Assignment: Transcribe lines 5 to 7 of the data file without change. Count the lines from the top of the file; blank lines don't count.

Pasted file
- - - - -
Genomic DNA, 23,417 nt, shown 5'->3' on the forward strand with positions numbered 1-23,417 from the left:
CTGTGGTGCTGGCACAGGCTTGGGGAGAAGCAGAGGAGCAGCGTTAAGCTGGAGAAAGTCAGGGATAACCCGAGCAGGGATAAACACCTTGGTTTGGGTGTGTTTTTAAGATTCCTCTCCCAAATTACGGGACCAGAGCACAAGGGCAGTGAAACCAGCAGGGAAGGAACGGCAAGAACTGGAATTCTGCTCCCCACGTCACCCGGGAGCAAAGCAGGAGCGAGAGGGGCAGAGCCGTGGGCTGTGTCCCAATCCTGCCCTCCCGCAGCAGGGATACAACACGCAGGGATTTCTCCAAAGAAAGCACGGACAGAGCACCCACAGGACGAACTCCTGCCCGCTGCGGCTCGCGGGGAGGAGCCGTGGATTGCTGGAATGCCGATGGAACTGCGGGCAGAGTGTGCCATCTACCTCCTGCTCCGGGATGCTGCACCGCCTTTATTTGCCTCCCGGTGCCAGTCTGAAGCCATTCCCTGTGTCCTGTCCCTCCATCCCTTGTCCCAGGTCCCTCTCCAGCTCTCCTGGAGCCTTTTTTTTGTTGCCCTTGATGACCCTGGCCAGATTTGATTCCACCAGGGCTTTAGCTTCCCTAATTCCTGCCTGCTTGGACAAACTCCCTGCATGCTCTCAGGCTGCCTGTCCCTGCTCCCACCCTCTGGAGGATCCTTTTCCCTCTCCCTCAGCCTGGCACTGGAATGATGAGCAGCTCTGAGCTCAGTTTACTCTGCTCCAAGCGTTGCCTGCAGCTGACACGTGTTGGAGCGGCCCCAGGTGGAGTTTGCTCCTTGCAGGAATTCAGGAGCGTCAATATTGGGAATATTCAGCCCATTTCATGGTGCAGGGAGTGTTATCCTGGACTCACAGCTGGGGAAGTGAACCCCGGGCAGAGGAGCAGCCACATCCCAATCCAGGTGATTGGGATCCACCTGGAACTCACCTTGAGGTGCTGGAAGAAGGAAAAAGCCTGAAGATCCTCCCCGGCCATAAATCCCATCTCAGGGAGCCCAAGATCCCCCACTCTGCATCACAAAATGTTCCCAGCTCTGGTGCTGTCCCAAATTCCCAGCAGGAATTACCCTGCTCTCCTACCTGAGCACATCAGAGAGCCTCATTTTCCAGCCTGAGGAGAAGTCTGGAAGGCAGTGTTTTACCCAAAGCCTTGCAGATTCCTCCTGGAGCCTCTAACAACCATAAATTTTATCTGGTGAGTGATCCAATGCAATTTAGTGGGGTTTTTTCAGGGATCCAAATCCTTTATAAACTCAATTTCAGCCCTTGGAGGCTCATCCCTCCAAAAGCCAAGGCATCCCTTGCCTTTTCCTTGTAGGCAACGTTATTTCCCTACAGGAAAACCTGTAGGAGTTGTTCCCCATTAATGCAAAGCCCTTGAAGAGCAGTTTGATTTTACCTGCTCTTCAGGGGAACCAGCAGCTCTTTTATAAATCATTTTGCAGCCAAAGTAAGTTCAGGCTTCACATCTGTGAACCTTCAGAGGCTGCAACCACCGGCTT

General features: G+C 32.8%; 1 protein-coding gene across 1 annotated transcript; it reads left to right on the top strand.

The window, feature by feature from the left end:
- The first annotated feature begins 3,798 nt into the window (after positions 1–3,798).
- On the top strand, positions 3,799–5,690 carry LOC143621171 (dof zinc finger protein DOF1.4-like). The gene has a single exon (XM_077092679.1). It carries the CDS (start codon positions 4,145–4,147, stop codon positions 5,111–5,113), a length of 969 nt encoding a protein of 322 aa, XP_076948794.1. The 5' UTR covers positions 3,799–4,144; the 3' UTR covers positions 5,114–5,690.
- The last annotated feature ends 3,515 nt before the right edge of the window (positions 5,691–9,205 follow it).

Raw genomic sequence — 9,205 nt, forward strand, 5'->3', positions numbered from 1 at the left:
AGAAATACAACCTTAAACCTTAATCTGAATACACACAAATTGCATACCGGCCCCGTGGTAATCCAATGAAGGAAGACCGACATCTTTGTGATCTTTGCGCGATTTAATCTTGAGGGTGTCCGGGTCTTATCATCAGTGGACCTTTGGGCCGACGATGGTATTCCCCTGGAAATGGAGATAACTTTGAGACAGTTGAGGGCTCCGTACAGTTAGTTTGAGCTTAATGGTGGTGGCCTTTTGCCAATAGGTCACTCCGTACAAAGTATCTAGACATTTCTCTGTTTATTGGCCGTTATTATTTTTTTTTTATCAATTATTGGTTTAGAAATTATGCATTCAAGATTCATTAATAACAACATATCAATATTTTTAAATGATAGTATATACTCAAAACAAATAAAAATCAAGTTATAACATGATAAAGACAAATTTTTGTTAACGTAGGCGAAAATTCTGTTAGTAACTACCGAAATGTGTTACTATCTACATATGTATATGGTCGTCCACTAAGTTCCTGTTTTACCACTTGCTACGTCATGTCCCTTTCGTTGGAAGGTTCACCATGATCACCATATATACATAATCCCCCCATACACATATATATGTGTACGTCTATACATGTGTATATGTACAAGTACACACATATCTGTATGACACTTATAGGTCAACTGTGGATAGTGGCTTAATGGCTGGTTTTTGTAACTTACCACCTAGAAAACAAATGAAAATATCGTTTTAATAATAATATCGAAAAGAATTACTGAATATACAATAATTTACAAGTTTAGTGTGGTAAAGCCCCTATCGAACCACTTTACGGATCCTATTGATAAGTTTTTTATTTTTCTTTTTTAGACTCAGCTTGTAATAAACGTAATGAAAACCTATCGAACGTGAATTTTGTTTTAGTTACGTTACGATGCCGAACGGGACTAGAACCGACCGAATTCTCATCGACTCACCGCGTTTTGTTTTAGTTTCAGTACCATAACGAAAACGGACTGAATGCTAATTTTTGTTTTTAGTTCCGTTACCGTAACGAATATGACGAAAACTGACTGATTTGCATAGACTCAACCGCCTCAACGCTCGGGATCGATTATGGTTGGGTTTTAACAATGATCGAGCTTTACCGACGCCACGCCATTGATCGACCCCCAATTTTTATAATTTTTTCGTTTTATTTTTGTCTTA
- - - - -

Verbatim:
- The first annotated feature begins 3,798 nt into the window (after positions 1–3,798).
- On the top strand, positions 3,799–5,690 carry LOC143621171 (dof zinc finger protein DOF1.4-like). The gene has a single exon (XM_077092679.1). It carries the CDS (start codon positions 4,145–4,147, stop codon positions 5,111–5,113), a length of 969 nt encoding a protein of 322 aa, XP_076948794.1. The 5' UTR covers positions 3,799–4,144; the 3' UTR covers positions 5,114–5,690.
- The last annotated feature ends 3,515 nt before the right edge of the window (positions 5,691–9,205 follow it).